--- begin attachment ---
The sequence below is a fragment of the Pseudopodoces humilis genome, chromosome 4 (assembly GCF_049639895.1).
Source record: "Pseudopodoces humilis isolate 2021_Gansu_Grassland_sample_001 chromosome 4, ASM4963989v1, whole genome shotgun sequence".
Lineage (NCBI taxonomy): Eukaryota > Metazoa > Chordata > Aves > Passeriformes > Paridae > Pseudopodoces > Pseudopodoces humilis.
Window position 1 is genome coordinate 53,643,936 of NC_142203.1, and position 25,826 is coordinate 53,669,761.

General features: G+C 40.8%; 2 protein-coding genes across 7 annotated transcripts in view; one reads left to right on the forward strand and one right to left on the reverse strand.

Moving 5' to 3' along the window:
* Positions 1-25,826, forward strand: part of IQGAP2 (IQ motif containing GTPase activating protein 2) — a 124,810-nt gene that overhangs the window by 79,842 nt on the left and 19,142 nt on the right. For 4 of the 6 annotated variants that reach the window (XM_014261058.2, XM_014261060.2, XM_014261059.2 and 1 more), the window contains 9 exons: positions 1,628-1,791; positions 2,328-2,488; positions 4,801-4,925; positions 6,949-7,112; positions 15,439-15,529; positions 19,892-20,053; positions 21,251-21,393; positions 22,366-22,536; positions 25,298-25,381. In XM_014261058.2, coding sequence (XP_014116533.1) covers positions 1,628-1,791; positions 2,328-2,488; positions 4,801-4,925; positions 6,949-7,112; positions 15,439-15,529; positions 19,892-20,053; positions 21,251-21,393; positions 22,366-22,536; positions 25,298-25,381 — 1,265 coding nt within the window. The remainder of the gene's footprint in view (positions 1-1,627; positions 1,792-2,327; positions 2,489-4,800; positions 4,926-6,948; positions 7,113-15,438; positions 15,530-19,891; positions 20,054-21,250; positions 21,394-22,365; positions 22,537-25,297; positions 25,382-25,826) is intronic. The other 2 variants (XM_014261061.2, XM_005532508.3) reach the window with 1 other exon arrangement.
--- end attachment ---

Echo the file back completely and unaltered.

The sequence below is a fragment of the Pseudopodoces humilis genome, chromosome 4 (assembly GCF_049639895.1).
Source record: "Pseudopodoces humilis isolate 2021_Gansu_Grassland_sample_001 chromosome 4, ASM4963989v1, whole genome shotgun sequence".
Lineage (NCBI taxonomy): Eukaryota > Metazoa > Chordata > Aves > Passeriformes > Paridae > Pseudopodoces > Pseudopodoces humilis.
Window position 1 is genome coordinate 53,643,936 of NC_142203.1, and position 25,826 is coordinate 53,669,761.

General features: G+C 40.8%; 2 protein-coding genes across 7 annotated transcripts in view; one reads left to right on the forward strand and one right to left on the reverse strand.

Moving 5' to 3' along the window:
* Positions 1-25,826, forward strand: part of IQGAP2 (IQ motif containing GTPase activating protein 2) — a 124,810-nt gene that overhangs the window by 79,842 nt on the left and 19,142 nt on the right. For 4 of the 6 annotated variants that reach the window (XM_014261058.2, XM_014261060.2, XM_014261059.2 and 1 more), the window contains 9 exons: positions 1,628-1,791; positions 2,328-2,488; positions 4,801-4,925; positions 6,949-7,112; positions 15,439-15,529; positions 19,892-20,053; positions 21,251-21,393; positions 22,366-22,536; positions 25,298-25,381. In XM_014261058.2, coding sequence (XP_014116533.1) covers positions 1,628-1,791; positions 2,328-2,488; positions 4,801-4,925; positions 6,949-7,112; positions 15,439-15,529; positions 19,892-20,053; positions 21,251-21,393; positions 22,366-22,536; positions 25,298-25,381 — 1,265 coding nt within the window. The remainder of the gene's footprint in view (positions 1-1,627; positions 1,792-2,327; positions 2,489-4,800; positions 4,926-6,948; positions 7,113-15,438; positions 15,530-19,891; positions 20,054-21,250; positions 21,394-22,365; positions 22,537-25,297; positions 25,382-25,826) is intronic. The other 2 variants (XM_014261061.2, XM_005532508.3) reach the window with 1 other exon arrangement.